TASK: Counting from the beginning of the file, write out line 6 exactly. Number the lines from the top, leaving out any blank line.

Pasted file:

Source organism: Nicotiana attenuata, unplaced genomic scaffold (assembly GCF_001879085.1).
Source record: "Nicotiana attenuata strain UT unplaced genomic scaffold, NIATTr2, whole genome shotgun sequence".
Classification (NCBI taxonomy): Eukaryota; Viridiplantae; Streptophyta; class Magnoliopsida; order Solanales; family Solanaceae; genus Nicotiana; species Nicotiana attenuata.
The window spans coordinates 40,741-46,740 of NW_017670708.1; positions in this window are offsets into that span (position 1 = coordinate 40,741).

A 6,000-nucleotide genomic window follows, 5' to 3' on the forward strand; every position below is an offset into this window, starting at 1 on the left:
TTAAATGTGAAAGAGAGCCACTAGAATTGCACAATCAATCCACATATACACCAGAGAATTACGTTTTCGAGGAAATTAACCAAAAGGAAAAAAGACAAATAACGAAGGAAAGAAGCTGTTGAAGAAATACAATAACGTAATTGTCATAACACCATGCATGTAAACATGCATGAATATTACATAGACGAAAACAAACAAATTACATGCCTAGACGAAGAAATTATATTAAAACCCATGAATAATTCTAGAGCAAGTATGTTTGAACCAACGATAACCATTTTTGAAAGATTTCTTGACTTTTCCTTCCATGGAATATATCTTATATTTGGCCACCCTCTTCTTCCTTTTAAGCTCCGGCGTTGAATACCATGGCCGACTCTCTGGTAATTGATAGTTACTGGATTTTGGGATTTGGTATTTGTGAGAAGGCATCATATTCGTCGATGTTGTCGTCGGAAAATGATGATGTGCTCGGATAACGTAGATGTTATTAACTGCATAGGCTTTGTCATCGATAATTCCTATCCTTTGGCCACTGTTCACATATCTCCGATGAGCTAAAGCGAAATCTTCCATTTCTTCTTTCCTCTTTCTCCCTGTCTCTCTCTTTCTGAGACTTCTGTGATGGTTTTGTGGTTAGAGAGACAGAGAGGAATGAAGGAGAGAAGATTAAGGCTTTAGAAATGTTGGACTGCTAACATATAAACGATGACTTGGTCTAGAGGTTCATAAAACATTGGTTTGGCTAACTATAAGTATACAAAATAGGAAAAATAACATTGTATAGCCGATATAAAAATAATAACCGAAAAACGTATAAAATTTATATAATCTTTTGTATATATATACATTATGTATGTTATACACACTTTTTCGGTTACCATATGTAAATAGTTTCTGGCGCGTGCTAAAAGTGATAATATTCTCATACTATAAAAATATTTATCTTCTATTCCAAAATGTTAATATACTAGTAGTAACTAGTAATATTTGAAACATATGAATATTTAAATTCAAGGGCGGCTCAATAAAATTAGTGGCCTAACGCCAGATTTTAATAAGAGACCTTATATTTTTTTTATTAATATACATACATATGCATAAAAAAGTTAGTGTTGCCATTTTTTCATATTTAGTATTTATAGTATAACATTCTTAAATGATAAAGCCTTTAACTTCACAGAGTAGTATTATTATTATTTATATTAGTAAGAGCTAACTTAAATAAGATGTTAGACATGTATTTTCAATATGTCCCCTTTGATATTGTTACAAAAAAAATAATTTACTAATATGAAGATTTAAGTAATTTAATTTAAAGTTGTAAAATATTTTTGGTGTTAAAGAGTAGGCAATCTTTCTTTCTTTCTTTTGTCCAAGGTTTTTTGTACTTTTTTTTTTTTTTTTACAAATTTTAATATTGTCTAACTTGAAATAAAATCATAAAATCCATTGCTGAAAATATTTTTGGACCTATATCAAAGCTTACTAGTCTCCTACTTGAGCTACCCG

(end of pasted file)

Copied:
TTAAATGTGAAAGAGAGCCACTAGAATTGCACAATCAATCCACATATACACCAGAGAATTACGTTTTCGAGGAAATTAACCAAAAGGAAAAAAGACAAATAACGAAGGAAAGAAGCTGTTGAAGAAATACAATAACGTAATTGTCATAACACCATGCATGTAAACATGCATGAATATTACATAGACGAAAACAAACAAATTACATGCCTAGACGAAGAAATTATATTAAAACCCATGAATAATTCTAGAGCAAGTATGTTTGAACCAACGATAACCATTTTTGAAAGATTTCTTGACTTTTCCTTCCATGGAATATATCTTATATTTGGCCACCCTCTTCTTCCTTTTAAGCTCCGGCGTTGAATACCATGGCCGACTCTCTGGTAATTGATAGTTACTGGATTTTGGGATTTGGTATTTGTGAGAAGGCATCATATTCGTCGATGTTGTCGTCGGAAAATGATGATGTGCTCGGATAACGTAGATGTTATTAACTGCATAGGCTTTGTCATCGATAATTCCTATCCTTTGGCCACTGTTCACATATCTCCGATGAGCTAAAGCGAAATCTTCCATTTCTTCTTTCCTCTTTCTCCCTGTCTCTCTCTTTCTGAGACTTCTGTGATGGTTTTGTGGTTAGAGAGACAGAGAGGAATGAAGGAGAGAAGATTAAGGCTTTAGAAATGTTGGACTGCTAACATATAAACGATGACTTGGTCTAGAGGTTCATAAAACATTGGTTTGGCTAACTATAAGTATACAAAATAGGAAAAATAACATTGTATAGCCGATATAAAAATAATAACCGAAAAACGTATAAAATTTATATAATCTTTTGTATATATATACATTATGTATGTTATACACACTTTTTCGGTTACCATATGTAAATAGTTTCTGGCGCGTGCTAAAAGTGATAATATTCTCATACTATAAAAATATTTATCTTCTATTCCAAAATGTTAATATACTAGTAGTAACTAGTAATATTTGAAACATATGAATATTTAAATTCAAGGGCGGCTCAATAAAATTAGTGGCCTAACGCCAGATTTTAATAAGAGACCTTATATTTTTTTTATTAATATACATACATATGCATAAAAAAGTTAGTGTTGCCATTTTTTCATATTTAGTATTTATAGTATAACATTCTTAAATGATAAAGCCTTTAACTTCACAGAGTAGTATTATTATTATTTATATTAGTAAGAGCTAACTTAAATAAGATGTTAGACATGTATTTTCAATATGTCCCCTTTGATATTGTTACAAAAAAAATAATTTACTAATATGAAGATTTAAGTAATTTAATTTAAAGTTGTAAAATATTTTTGGTGTTAAAGAGTAGGCAATCTTTCTTTCTTTCTTTTGTCCAAGGTTTTTTGTACTTTTTTTTTTTTTTTTACAAATTTTAATATTGTCTAACTTGAAATAAAATCATAAAATCCATTGCTGAAAATATTTTTGGACCTATATCAAAGCTTACTAGTCTCCTACTTGAGCTACCCG